... since the death of her parents; Micklethwaite bought only a few new things. By discreet inquiry, Barfoot had discovered that 'Fanny,' though musically inclined, would not possess a piano, her old instrument being quite worn out and not worth the cost of conveyance; thus it came to pass that, a day or two before the wedding, Micklethwaite was astonished by the arrival of an instrument of the Cottage species, mysteriously addressed to a person not ...
— The Odd Women • George Gissing

... family and not the individual as the true social unit. In this respect, at the risk of being thought retrograde, I side with Bossuet and Bonald instead of going with modern innovators. Since election has become the only social instrument, if I myself were to exercise it no contradiction between my acts and my words should be inferred. An engineer points out that a bridge is about to fall, that it is dangerous for any one to cross ...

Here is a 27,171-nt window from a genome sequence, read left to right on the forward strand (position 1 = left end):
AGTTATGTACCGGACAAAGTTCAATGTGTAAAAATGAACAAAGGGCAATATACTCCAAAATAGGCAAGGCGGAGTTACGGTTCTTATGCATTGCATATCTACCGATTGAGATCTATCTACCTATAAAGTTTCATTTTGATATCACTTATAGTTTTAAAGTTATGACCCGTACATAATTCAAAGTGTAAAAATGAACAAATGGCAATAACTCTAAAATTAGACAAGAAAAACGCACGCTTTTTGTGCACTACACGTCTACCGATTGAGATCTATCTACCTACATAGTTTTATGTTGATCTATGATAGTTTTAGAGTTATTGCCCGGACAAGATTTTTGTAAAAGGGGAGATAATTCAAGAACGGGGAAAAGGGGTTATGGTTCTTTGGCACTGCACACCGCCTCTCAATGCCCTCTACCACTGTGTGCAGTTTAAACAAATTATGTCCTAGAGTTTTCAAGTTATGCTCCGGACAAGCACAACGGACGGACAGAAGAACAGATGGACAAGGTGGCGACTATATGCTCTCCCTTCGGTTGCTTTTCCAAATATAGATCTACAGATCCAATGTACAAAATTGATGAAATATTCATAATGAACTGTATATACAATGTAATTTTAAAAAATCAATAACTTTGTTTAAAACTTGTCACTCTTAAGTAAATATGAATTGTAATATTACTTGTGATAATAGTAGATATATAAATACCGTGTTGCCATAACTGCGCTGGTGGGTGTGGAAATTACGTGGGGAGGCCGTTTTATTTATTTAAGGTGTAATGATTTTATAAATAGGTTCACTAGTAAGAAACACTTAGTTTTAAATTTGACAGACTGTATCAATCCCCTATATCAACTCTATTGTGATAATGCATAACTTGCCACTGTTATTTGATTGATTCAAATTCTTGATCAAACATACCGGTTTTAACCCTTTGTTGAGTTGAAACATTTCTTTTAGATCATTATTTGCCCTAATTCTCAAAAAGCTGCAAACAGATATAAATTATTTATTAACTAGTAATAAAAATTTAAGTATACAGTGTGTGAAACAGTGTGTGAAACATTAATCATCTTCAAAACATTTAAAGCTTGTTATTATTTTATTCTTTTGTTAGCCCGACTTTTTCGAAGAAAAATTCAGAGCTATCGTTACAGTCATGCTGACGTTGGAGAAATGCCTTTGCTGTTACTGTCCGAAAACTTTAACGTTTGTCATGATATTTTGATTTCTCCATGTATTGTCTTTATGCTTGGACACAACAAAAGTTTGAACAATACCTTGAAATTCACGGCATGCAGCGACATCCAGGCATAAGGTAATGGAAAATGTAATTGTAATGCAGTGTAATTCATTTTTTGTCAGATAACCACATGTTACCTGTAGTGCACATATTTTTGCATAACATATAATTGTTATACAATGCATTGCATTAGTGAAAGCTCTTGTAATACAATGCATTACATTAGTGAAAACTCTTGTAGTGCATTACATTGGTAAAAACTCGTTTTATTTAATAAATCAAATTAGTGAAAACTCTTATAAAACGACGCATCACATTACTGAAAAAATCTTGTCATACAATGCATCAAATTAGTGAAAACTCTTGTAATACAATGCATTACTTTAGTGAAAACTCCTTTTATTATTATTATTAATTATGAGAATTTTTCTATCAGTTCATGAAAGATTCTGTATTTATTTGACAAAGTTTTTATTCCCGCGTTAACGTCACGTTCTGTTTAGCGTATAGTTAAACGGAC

— The Human Comedy - Introductions and Appendix • Honore de Balzac

... only by assimilating with those of a higher intellectual development that the ignorant become enlightened, and America, in throwing down all barriers to political and social advancement, has been the chief instrument of lifting the great mass of humanity to a position of power in the spirit world; still there are crowds of beings, ignorant and superstitious, who enter the spirit world, and their intellects can only be unfolded by the labor and guidance of some ...
— Strange Visitors • Henry J. Horn